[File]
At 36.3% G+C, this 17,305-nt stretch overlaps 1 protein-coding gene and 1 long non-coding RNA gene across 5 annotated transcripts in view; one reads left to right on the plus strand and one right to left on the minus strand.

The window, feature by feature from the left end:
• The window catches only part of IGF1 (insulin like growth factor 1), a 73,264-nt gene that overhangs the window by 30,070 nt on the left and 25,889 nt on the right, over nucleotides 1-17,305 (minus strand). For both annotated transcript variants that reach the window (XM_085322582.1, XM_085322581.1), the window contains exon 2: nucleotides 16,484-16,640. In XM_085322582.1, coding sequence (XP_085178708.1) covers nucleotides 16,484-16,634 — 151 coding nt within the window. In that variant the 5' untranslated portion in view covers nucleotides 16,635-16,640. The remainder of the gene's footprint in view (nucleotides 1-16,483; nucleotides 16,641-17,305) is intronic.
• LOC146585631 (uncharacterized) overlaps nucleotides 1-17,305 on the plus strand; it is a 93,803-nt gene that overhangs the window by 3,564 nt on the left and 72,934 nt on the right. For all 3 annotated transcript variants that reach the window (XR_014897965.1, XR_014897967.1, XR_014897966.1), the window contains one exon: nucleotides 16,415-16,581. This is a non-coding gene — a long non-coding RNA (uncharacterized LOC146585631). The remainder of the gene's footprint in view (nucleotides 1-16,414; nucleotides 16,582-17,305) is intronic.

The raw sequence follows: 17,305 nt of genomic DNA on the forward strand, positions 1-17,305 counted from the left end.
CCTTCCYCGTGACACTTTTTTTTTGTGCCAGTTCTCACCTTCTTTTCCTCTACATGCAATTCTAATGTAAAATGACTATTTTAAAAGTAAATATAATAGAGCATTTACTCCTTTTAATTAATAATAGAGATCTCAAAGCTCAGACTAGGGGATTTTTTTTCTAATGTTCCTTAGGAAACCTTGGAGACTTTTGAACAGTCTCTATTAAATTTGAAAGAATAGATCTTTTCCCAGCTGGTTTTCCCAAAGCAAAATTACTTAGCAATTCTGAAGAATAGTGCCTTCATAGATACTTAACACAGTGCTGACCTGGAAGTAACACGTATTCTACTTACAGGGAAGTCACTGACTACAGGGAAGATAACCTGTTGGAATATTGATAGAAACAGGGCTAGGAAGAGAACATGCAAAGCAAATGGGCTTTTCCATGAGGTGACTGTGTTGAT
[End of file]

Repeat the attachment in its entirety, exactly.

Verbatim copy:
At 36.3% G+C, this 17,305-nt stretch overlaps 1 protein-coding gene and 1 long non-coding RNA gene across 5 annotated transcripts in view; one reads left to right on the plus strand and one right to left on the minus strand.

The window, feature by feature from the left end:
• The window catches only part of IGF1 (insulin like growth factor 1), a 73,264-nt gene that overhangs the window by 30,070 nt on the left and 25,889 nt on the right, over nucleotides 1-17,305 (minus strand). For both annotated transcript variants that reach the window (XM_085322582.1, XM_085322581.1), the window contains exon 2: nucleotides 16,484-16,640. In XM_085322582.1, coding sequence (XP_085178708.1) covers nucleotides 16,484-16,634 — 151 coding nt within the window. In that variant the 5' untranslated portion in view covers nucleotides 16,635-16,640. The remainder of the gene's footprint in view (nucleotides 1-16,483; nucleotides 16,641-17,305) is intronic.
• LOC146585631 (uncharacterized) overlaps nucleotides 1-17,305 on the plus strand; it is a 93,803-nt gene that overhangs the window by 3,564 nt on the left and 72,934 nt on the right. For all 3 annotated transcript variants that reach the window (XR_014897965.1, XR_014897967.1, XR_014897966.1), the window contains one exon: nucleotides 16,415-16,581. This is a non-coding gene — a long non-coding RNA (uncharacterized LOC146585631). The remainder of the gene's footprint in view (nucleotides 1-16,414; nucleotides 16,582-17,305) is intronic.

The raw sequence follows: 17,305 nt of genomic DNA on the forward strand, positions 1-17,305 counted from the left end.
CCTTCCYCGTGACACTTTTTTTTTGTGCCAGTTCTCACCTTCTTTTCCTCTACATGCAATTCTAATGTAAAATGACTATTTTAAAAGTAAATATAATAGAGCATTTACTCCTTTTAATTAATAATAGAGATCTCAAAGCTCAGACTAGGGGATTTTTTTTCTAATGTTCCTTAGGAAACCTTGGAGACTTTTGAACAGTCTCTATTAAATTTGAAAGAATAGATCTTTTCCCAGCTGGTTTTCCCAAAGCAAAATTACTTAGCAATTCTGAAGAATAGTGCCTTCATAGATACTTAACACAGTGCTGACCTGGAAGTAACACGTATTCTACTTACAGGGAAGTCACTGACTACAGGGAAGATAACCTGTTGGAATATTGATAGAAACAGGGCTAGGAAGAGAACATGCAAAGCAAATGGGCTTTTCCATGAGGTGACTGTGTTGAT